Catholic Diocese of Spokane, Washington
Official News Magazine of the Diocese of Spokane
Deacon Eric Meisfjord, Editor
P.O. Box 48, Spokane WA 99210
(509) 358-7340; FAX: (509) 358-7302
Morning Star’s new development director: ‘We can’t raise children with up-and-down
Story and photo by Bonita Lawhead, Inland Register staff
(From the June 12, 2003 edition of the Inland Register)
Watters (right) of Morning Star Boys’ Ranch believes the organization’s story needs to be
better known. (IR photo)
P.J. Watters is a woman with a mission. She is the new public relations/funding director at Morning Star Boys Ranch, a place whose story, she said, needs to be better known.
Morning Star Boys’ Ranch has been a steady beacon to troubled young boys in the Spokane area for nearly 50 years. Over 1,200 boys have passed through the ranch, which was started by the late Bishop Bernard Topel in 1956. Father Joe Weitensteiner is the ranch’s director, a post he has held since 1966.
“It (the ranch) has an impeccable reputation,” she said. “But I lived in the South Hill area for 15 years and didn’t even know it was there.”
Watters, whose disposition is as sunny as her office, comes to the Ranch from a 19-year stint at HMO Group Health. She was responsible for all Group Health education programs, “from the cradle to the grave,” giving her valuable media skills and experience in communications. One example: “We put out over 400 pamphlets on various topics,” she said.
She gained management experience and also served on civic groups in the community. One committee gave her a thorough knowledge of troubled youth: “I co-chaired the Adolescent Health Care Committee, which was a multi-disciplinary team to identify children at risk and how to intervene and minimize those risks,” she said.
She also served on the Chase Youth Commission, the Heart Association, the Red Cross and Leadership Spokane. From that last group came Youth Leadership Spokane, which Watters said is “unique in Spokane and really beneficial.” High school students are trained to serve on public boards which is “tremendously helpful. Theirs is a voice not often heard.”
Watters has another mission in her new post, which can be seen in Father Weitensteiner’s vision for the Ranch’s future. “He would like to see an endowment large enough to support the ranch without state funding,” she said.
That source of funding has been drastically reduced for all social services with the state’s stagnant economic climate and budget deficit. “We can’t raise children with up-and-down funding,” Watters said.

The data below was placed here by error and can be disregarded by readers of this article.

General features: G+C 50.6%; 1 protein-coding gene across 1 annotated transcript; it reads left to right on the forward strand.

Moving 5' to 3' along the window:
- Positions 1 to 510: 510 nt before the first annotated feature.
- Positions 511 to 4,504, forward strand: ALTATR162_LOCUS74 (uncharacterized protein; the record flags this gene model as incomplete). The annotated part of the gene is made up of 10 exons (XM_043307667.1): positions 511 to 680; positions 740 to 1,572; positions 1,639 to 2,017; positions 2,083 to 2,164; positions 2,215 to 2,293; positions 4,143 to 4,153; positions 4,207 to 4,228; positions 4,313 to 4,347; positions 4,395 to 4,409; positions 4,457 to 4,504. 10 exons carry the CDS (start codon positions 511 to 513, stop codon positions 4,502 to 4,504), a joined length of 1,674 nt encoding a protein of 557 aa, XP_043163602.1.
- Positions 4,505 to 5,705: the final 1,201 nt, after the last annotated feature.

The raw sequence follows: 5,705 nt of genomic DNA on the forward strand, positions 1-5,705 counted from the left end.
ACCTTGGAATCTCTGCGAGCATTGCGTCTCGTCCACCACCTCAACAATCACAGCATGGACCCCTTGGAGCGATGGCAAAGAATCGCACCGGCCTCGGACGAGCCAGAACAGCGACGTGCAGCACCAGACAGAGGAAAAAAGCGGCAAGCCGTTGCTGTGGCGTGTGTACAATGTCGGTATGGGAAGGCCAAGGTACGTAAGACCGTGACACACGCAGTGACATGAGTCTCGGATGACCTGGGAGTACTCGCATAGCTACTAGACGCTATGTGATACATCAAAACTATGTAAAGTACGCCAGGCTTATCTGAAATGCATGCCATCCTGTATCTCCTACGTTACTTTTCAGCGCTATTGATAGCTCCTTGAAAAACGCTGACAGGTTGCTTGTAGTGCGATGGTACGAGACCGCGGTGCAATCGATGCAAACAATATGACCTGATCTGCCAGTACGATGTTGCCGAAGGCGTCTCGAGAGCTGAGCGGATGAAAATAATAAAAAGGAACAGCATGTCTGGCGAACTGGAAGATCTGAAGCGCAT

People are generous, she said, with memorial gifts, bequests and even those “gifts out of the blue. But maybe it’s time to ask, to make our need known and let people answer as they will. But it’s important to ask. We need to do a better job of knowing who wants to give to us,” she said.
Watters and her husband, George, live in a small cabin on Lake Coeur d’Alene’s Rockford Bay, and she commutes 45 minutes to work. That may change when winter arrives.
The couple raised 10 children altogether, including two nephews and five foreign exchange students. Watters is working on writing a book, via e-mail, with her mother, who lives in New Mexico. She enjoys reading, gardening and being outdoors.
The Ranch held its annual awards banquet June 9 when residents were given recognition for their accomplishments, scholarly and otherwise, during the year. Even though a resident may not be officially recognized at such an event, the stories of their accomplishments are important.
Watters related one such story about Robert Davis, a Ranch resident who was once a “throw-away kid.” The young man is a junior in high school, participates in sports and also holds a job. His athletic prowess qualified him for the 400 event in the state track meet, a major accomplishment for any athlete. “He found a lot of hope (at the Ranch),” Watters said.
The Ranch is licensed for 24 boys, ages 10-17, but there are many more who apply. That is the last and major part of Watters’ mission and Father Weiten-steiner’s vision. Her funding efforts will make sure there is a place for all troubled boys who need help. “Father’s goal is that no boy would be turned away,” she said.
Watters quoted Marian Wright Edelman, who is noted for her work as a children’s advocate: “‘We can spend money to send them to Harvard or to send them to prison.’ The community will pay (these costs), one way or another,” Watters said, posing this question: “Isn’t it better to help them become contributing members of our society?”
For more information regarding Morning Star Boys’ Ranch, call Watters at (509) 448-1412.
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